Wildflower

April 14, 2020

We have a bird feeder hanging from the soffit just above a window on the front of our house. It’s a simple, two-sided wooden feeder that I bought online when I couldn’t get my act together enough to build one. I had good intentions though, and a Pinterest link somewhere to prove it, I’m sure. For over a year, my daughter and I have filled this little house-shaped bird buffet countless times, and we still feel giddy when we happen to catch a beautiful red cardinal swoop down to feast for a while, or at least until our dog scares it away.

I don’t know what it is about birds that make me smile. I love waking up early enough to go outside for a walk before the sun rises and to hear the world wake up to melodies the birds serenade with. I love watching migrations at certain times of the year, and I have fond memories of finding nests with laid eggs in my backyard as a child.

I also take great comfort when the Lord reminds us that if the birds are even taken care of, then how much more valuable am I to Him in His care for me (Matthew 6:26). For as much as I enjoy fowls, I don’t care much for the mess of cracked shells they leave behind. The verdict is still out on who is messier, the birds or the squirrels, but they sure don’t tip well.

When I remember to do it, I snag a broom from the garage and head to the front of the house to sweep away little pieces of corn kernels, along with dozens of cracked sunflower seed shells. I do this a few times a month and the tradeoff is worth the joy it brings to have our little visitors keep coming back. I had found it odd that we had yet to experience unwanted weeds or rogue plants spring up from the seed debris, but I just figured our feathered friends were that good at getting their gold.

As the coronavirus (COVID-19) continues to invade the United States, I have experienced moments of heavy anxiety at times throughout the week. My chest has felt tighter, my patience has run thin, and my thoughts have raced more quickly.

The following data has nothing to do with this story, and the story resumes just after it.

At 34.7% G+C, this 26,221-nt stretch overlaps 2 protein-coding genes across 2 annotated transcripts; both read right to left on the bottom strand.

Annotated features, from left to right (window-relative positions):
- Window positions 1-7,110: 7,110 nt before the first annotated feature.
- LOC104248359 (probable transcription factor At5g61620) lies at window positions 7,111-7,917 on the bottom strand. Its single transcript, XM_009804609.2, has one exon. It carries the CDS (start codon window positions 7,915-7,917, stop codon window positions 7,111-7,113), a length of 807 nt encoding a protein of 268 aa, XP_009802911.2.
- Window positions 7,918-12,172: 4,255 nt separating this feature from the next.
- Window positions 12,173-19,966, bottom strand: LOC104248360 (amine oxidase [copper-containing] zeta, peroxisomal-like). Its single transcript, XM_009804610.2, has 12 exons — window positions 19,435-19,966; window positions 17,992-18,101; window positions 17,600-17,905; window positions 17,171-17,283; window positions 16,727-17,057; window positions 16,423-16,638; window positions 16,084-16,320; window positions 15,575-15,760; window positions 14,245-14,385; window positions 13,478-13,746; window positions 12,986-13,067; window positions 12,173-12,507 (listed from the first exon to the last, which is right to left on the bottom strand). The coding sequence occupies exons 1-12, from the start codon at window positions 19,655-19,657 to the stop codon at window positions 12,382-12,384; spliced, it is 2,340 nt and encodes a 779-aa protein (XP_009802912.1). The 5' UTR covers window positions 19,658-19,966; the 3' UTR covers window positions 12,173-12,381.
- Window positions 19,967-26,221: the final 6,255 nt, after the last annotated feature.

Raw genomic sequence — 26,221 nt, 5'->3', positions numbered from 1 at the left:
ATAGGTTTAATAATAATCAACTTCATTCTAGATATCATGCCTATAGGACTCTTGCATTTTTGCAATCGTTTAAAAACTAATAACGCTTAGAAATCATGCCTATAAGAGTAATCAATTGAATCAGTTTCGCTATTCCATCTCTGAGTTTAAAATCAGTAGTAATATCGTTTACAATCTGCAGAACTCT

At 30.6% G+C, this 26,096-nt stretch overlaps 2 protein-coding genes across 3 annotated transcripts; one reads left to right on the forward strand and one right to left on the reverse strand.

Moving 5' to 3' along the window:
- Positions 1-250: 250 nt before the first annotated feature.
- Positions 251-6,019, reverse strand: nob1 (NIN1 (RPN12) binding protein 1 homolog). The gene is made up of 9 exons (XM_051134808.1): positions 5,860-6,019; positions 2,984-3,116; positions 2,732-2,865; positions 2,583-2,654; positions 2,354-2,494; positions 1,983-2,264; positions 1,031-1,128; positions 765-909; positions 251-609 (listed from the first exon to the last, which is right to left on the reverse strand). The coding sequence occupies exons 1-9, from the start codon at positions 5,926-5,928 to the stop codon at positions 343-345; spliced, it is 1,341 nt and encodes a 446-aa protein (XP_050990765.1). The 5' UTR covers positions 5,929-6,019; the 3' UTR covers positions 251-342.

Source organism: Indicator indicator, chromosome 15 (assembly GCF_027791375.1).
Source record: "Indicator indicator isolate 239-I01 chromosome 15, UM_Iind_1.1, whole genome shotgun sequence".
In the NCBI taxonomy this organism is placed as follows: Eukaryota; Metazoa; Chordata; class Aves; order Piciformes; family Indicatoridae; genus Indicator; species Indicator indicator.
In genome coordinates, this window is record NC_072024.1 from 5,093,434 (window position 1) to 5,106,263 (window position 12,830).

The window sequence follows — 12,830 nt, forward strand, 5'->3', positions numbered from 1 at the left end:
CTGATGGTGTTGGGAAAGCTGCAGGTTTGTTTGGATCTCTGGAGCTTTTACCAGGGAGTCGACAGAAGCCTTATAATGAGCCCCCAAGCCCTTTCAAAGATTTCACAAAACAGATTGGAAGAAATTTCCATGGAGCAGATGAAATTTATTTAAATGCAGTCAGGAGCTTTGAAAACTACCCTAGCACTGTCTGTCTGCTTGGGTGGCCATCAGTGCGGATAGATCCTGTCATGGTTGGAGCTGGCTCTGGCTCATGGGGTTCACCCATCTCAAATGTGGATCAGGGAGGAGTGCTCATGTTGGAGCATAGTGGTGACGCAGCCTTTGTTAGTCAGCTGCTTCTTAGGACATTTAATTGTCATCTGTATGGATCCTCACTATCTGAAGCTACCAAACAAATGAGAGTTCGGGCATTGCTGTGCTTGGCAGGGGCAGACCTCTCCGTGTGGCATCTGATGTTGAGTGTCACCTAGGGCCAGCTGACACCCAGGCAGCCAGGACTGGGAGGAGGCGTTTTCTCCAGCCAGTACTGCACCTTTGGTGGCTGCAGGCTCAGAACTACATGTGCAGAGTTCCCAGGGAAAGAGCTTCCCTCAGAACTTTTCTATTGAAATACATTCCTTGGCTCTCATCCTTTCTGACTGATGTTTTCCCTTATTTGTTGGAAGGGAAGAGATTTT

I had forgotten to buy bird food before the chaos hit, and the birds hadn’t paid us a visit for a few weeks. We missed them, and Amazon came through for us just in time with a large bag of birdseed before their shipping times changed to accommodate the craze of the coronavirus. I refilled our feeder and went about my week as usual, though more distracted. We don’t typically come in through our front door since our garage entryway is more easily accessible and thus, I don’t walk past the bird feeder daily. However, as we drove past our house on our way back home today I noticed I had a package by the front door. I’ll snag that once I park, I thought to myself.

I walked around the corner and as I got closer to our front steps, I saw what I had assumed was a pesky weed springing up a few weeks ago. As I got closer, the weed appeared taller. What is that?! I was almost embarrassed I hadn’t ripped it out when I first noticed it because it was looking more like a stalk at this point. When I got close enough to reach out and grab for it, I noticed a bulb with a halo around it. It was facing backward, so I craned my neck around and to my surprise, I found a sunflower blooming gorgeously.

I ran my finger around the golden petals and my eyes filled with tears. I’ve always wanted to grow a sunflower, but I had never made the time to get the seeds.

In the midst of a mess or scary global pandemic, God still sees me and wants me to know it. For all the days the birds had left a seedy mess behind and nothing had ever taken root, I don’t think it’s a coincidence that I found a radiant sunflower waiting to surprise me this afternoon. I might have fed those birds that made the mess, which left seed behind to bloom, but God still ultimately sustains all of His creation—including me.

Look at the birds. They don’t plant or harvest or store food in barns, for your heavenly Father feeds them. And aren’t you far more valuable to him than they are? And if God cares so wonderfully for wildflowers that are here today and thrown into the fire tomorrow, he will certainly care for you. Why do you have so little faith? (Matthew 6:26;30 NLT)


Giselle Janney
Hope Church Winter Garden
Roper YMCA